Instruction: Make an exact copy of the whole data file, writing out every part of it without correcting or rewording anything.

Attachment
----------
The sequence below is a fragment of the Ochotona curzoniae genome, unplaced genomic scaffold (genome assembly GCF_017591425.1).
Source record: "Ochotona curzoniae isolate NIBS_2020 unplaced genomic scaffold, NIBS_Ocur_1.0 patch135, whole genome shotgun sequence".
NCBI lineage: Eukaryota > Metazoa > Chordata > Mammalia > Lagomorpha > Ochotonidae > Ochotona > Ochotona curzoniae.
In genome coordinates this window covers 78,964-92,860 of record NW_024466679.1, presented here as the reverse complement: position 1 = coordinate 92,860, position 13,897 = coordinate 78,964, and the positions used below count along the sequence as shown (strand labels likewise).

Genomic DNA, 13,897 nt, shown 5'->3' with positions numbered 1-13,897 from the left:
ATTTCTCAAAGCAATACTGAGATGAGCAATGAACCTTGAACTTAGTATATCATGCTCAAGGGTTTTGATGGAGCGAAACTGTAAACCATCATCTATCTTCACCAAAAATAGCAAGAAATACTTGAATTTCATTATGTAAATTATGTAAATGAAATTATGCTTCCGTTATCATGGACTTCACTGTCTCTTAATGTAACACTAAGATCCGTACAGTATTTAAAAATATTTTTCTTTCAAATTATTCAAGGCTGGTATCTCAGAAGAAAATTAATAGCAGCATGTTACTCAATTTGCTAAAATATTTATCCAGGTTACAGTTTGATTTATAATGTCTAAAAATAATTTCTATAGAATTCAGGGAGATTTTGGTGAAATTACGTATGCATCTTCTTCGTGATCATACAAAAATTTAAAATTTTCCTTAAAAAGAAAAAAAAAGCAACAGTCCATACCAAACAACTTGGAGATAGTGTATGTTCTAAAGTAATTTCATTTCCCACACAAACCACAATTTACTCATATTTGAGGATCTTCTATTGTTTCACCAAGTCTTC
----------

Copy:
The sequence below is a fragment of the Ochotona curzoniae genome, unplaced genomic scaffold (genome assembly GCF_017591425.1).
Source record: "Ochotona curzoniae isolate NIBS_2020 unplaced genomic scaffold, NIBS_Ocur_1.0 patch135, whole genome shotgun sequence".
NCBI lineage: Eukaryota > Metazoa > Chordata > Mammalia > Lagomorpha > Ochotonidae > Ochotona > Ochotona curzoniae.
In genome coordinates this window covers 78,964-92,860 of record NW_024466679.1, presented here as the reverse complement: position 1 = coordinate 92,860, position 13,897 = coordinate 78,964, and the positions used below count along the sequence as shown (strand labels likewise).

Genomic DNA, 13,897 nt, shown 5'->3' with positions numbered 1-13,897 from the left:
ATTTCTCAAAGCAATACTGAGATGAGCAATGAACCTTGAACTTAGTATATCATGCTCAAGGGTTTTGATGGAGCGAAACTGTAAACCATCATCTATCTTCACCAAAAATAGCAAGAAATACTTGAATTTCATTATGTAAATTATGTAAATGAAATTATGCTTCCGTTATCATGGACTTCACTGTCTCTTAATGTAACACTAAGATCCGTACAGTATTTAAAAATATTTTTCTTTCAAATTATTCAAGGCTGGTATCTCAGAAGAAAATTAATAGCAGCATGTTACTCAATTTGCTAAAATATTTATCCAGGTTACAGTTTGATTTATAATGTCTAAAAATAATTTCTATAGAATTCAGGGAGATTTTGGTGAAATTACGTATGCATCTTCTTCGTGATCATACAAAAATTTAAAATTTTCCTTAAAAAGAAAAAAAAAGCAACAGTCCATACCAAACAACTTGGAGATAGTGTATGTTCTAAAGTAATTTCATTTCCCACACAAACCACAATTTACTCATATTTGAGGATCTTCTATTGTTTCACCAAGTCTTC